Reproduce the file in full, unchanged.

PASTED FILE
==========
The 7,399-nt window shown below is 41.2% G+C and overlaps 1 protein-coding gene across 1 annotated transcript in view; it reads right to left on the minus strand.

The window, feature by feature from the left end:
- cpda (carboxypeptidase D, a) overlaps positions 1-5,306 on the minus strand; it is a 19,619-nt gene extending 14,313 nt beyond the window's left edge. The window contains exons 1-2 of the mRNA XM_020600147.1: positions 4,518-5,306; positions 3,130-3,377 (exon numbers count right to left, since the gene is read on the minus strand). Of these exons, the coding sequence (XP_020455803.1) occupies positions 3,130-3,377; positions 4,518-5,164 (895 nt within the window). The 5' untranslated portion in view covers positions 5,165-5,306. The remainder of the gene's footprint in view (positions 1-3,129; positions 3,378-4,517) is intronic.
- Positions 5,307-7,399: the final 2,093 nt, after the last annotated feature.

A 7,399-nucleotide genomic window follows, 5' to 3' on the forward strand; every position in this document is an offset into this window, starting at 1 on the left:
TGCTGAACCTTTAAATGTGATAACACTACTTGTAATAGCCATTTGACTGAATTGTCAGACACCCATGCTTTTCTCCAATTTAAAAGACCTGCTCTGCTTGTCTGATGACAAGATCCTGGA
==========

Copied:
The 7,399-nt window shown below is 41.2% G+C and overlaps 1 protein-coding gene across 1 annotated transcript in view; it reads right to left on the minus strand.

The window, feature by feature from the left end:
- cpda (carboxypeptidase D, a) overlaps positions 1-5,306 on the minus strand; it is a 19,619-nt gene extending 14,313 nt beyond the window's left edge. The window contains exons 1-2 of the mRNA XM_020600147.1: positions 4,518-5,306; positions 3,130-3,377 (exon numbers count right to left, since the gene is read on the minus strand). Of these exons, the coding sequence (XP_020455803.1) occupies positions 3,130-3,377; positions 4,518-5,164 (895 nt within the window). The 5' untranslated portion in view covers positions 5,165-5,306. The remainder of the gene's footprint in view (positions 1-3,129; positions 3,378-4,517) is intronic.
- Positions 5,307-7,399: the final 2,093 nt, after the last annotated feature.

A 7,399-nucleotide genomic window follows, 5' to 3' on the forward strand; every position in this document is an offset into this window, starting at 1 on the left:
TGCTGAACCTTTAAATGTGATAACACTACTTGTAATAGCCATTTGACTGAATTGTCAGACACCCATGCTTTTCTCCAATTTAAAAGACCTGCTCTGCTTGTCTGATGACAAGATCCTGGA